During his closing, Assistant Prosecutor Marino addressed defense counsel's argument that the two witnesses did have deals for leniency, notwithstanding their testimony to the contrary:
The cross-examination of witnesses like Roulette and Paxton saying, well, what happens a year from now when nobody else is around, means to suggest to you that we are going to surreptitiously behind your back stand here and tell you one thing and then lie to you; go to somebody else and a say now that the case is over let's give this guy a break. You know that's not fair really because we live our life as morally as you live yours. We accept your tax money to uphold the public trust.
State v. Matthews, 80 Ohio App.3d 409, 609 N.E.2d 574, 579 (1992) (quoting from the trial transcript).
Matthews's first trial ended in a mistrial when the jury was unable to reach a verdict. A second trial began on August 3, 1990, which resulted in conviction. Three days after the conviction, the trial court sentenced Matthews to imprisonment of fifteen years to life on the murder charge and three years on the firearm specification, to be served consecutively.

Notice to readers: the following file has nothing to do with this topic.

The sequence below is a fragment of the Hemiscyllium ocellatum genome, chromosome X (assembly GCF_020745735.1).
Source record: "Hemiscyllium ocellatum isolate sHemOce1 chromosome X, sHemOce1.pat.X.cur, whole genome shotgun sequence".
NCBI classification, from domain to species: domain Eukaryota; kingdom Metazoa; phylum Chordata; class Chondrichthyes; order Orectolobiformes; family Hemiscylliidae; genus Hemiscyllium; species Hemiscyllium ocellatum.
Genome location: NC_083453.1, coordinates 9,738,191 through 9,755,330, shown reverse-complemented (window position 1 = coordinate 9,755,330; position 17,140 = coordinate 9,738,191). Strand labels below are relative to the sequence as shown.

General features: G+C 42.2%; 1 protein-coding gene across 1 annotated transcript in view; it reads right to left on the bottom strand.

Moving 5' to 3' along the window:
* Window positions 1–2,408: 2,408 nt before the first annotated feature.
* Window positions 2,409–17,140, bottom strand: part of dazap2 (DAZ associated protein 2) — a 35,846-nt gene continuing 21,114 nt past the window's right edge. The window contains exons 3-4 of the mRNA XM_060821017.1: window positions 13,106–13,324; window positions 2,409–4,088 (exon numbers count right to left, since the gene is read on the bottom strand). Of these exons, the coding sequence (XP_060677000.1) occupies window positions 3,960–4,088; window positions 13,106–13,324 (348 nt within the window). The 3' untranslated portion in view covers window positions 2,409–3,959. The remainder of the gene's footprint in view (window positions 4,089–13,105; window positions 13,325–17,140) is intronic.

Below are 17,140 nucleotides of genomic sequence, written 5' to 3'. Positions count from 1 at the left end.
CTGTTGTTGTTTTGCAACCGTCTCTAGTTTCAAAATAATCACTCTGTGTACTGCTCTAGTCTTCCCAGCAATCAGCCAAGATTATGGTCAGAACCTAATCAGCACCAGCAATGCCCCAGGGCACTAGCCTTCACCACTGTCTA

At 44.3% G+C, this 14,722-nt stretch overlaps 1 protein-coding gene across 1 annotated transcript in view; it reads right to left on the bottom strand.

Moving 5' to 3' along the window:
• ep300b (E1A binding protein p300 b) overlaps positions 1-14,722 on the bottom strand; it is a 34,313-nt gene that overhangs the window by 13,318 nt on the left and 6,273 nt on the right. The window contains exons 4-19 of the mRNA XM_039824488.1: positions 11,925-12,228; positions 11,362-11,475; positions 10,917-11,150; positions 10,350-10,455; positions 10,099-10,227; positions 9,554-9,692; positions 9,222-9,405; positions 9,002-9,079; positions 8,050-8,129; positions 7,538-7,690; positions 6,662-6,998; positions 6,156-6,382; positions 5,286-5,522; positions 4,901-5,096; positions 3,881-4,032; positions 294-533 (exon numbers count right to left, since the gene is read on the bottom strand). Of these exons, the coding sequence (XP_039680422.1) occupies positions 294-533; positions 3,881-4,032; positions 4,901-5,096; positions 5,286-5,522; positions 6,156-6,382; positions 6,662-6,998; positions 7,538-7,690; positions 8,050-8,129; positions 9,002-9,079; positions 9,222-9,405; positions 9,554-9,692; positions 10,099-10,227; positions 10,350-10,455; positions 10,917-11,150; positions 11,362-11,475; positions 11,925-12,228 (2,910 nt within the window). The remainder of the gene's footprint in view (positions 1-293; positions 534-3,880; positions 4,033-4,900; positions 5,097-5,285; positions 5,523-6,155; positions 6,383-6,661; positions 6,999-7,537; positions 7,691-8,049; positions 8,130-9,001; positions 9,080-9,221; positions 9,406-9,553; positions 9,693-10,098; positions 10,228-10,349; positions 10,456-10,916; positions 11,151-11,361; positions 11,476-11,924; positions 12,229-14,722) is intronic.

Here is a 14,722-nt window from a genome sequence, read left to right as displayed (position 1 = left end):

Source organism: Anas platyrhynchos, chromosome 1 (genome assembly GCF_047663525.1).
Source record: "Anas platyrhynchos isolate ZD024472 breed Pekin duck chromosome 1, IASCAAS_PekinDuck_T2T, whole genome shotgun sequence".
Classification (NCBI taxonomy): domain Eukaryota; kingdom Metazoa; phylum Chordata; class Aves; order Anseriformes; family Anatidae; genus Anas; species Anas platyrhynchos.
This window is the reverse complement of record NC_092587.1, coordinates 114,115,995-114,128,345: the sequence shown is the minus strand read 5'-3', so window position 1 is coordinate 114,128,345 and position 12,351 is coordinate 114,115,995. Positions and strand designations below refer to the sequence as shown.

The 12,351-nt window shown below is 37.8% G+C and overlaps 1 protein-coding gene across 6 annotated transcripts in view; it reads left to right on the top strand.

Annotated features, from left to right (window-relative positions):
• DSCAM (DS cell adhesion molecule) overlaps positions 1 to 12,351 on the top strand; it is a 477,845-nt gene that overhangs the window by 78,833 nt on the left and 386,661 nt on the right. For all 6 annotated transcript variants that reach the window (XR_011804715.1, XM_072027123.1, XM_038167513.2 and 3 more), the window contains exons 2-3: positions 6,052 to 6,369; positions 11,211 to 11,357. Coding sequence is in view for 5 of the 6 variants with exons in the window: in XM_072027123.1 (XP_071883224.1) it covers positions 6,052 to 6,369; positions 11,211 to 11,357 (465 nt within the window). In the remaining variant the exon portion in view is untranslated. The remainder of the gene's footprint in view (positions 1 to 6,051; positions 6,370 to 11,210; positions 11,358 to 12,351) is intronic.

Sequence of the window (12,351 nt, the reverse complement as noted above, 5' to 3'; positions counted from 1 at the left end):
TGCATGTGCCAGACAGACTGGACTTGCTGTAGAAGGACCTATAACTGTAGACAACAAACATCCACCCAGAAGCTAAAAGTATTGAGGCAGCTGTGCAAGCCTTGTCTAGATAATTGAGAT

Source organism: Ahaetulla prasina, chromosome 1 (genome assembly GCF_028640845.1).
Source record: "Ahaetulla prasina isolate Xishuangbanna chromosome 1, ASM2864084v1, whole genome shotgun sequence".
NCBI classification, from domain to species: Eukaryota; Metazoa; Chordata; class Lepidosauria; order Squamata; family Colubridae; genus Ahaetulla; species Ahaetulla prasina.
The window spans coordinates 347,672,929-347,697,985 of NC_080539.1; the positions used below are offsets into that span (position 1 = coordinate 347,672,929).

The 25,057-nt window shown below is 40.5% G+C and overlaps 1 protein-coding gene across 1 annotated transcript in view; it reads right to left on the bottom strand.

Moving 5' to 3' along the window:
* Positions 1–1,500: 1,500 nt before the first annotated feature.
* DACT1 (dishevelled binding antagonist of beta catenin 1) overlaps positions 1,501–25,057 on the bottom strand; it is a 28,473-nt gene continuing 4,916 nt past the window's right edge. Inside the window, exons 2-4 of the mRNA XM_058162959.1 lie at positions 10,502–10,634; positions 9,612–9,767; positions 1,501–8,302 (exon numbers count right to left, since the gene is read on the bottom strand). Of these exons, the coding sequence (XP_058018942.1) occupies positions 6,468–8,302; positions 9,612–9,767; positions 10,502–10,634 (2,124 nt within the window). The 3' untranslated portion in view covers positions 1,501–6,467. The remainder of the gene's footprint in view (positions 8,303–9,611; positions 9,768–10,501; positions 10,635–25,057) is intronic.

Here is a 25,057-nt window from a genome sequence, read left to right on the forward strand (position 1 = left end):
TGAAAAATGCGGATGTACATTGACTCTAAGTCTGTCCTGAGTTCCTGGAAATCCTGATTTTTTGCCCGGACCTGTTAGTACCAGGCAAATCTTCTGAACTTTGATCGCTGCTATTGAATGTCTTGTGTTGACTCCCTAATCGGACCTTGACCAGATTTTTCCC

Before Matthews's trial, Roulette had been indicted on seven felony charges, unrelated to the above action, in three separate cases for forgery, uttering, grand theft of a motor vehicle, theft with a violence specification, and breaking and entering. On August 16, 1990, ten days after Matthews was sentenced, Roulette pleaded guilty to lesser included misdemeanors in all three cases, with the approval of Assistant Prosecutor Marino. During the plea proceedings, Roulette's attorney stated:
The court is well familiar with the facts leading up to this plea bargaining today. Your honor, I would just point out that through extensive discussions with Mr. Marino in the major trial division and the Cuyahoga County Prosecutor's Office and Detective Qualey of the Cleveland Police Homicide Unit, it's my understanding that without the testimony of my client, the convicted murderer known as LAJ [Matthews] would not be behind bars today. It's my client's testimony that put him behind bars.
Nothing can excuse Mr. Roulette's prior criminal history or criminal behavior, but one thing remains a fact is that he has risked his own life, the life of his wife, who is in the courtroom today, and the safety of his family so that this murderer was brought to trial and convicted and is currently serving his time. We would ask the Court's consideration and also ask for an immediate sentencing taking into consideration of the foregoing factors.